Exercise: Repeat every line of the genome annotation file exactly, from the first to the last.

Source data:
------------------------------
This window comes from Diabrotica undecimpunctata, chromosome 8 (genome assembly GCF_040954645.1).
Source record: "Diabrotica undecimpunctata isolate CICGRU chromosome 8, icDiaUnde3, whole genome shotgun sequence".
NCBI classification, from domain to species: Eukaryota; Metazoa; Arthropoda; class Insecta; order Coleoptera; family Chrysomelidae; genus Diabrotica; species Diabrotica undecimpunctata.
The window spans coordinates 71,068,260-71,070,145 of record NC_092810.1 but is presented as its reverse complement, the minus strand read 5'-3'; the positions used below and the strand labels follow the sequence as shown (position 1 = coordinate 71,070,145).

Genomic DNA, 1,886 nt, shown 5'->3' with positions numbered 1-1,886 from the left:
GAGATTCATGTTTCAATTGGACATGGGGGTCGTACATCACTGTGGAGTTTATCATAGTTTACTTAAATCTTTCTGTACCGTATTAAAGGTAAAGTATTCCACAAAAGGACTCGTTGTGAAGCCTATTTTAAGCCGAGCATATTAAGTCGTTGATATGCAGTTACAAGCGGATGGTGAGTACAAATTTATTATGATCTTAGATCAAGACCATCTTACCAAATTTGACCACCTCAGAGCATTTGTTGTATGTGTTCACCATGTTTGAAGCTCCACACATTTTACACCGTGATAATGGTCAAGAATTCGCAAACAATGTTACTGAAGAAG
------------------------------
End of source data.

This window comes from Diabrotica undecimpunctata, chromosome 8 (genome assembly GCF_040954645.1).
Source record: "Diabrotica undecimpunctata isolate CICGRU chromosome 8, icDiaUnde3, whole genome shotgun sequence".
NCBI classification, from domain to species: Eukaryota; Metazoa; Arthropoda; class Insecta; order Coleoptera; family Chrysomelidae; genus Diabrotica; species Diabrotica undecimpunctata.
The window spans coordinates 71,068,260-71,070,145 of record NC_092810.1 but is presented as its reverse complement, the minus strand read 5'-3'; the positions used below and the strand labels follow the sequence as shown (position 1 = coordinate 71,070,145).

Genomic DNA, 1,886 nt, shown 5'->3' with positions numbered 1-1,886 from the left:
GAGATTCATGTTTCAATTGGACATGGGGGTCGTACATCACTGTGGAGTTTATCATAGTTTACTTAAATCTTTCTGTACCGTATTAAAGGTAAAGTATTCCACAAAAGGACTCGTTGTGAAGCCTATTTTAAGCCGAGCATATTAAGTCGTTGATATGCAGTTACAAGCGGATGGTGAGTACAAATTTATTATGATCTTAGATCAAGACCATCTTACCAAATTTGACCACCTCAGAGCATTTGTTGTATGTGTTCACCATGTTTGAAGCTCCACACATTTTACACCGTGATAATGGTCAAGAATTCGCAAACAATGTTACTGAAGAAG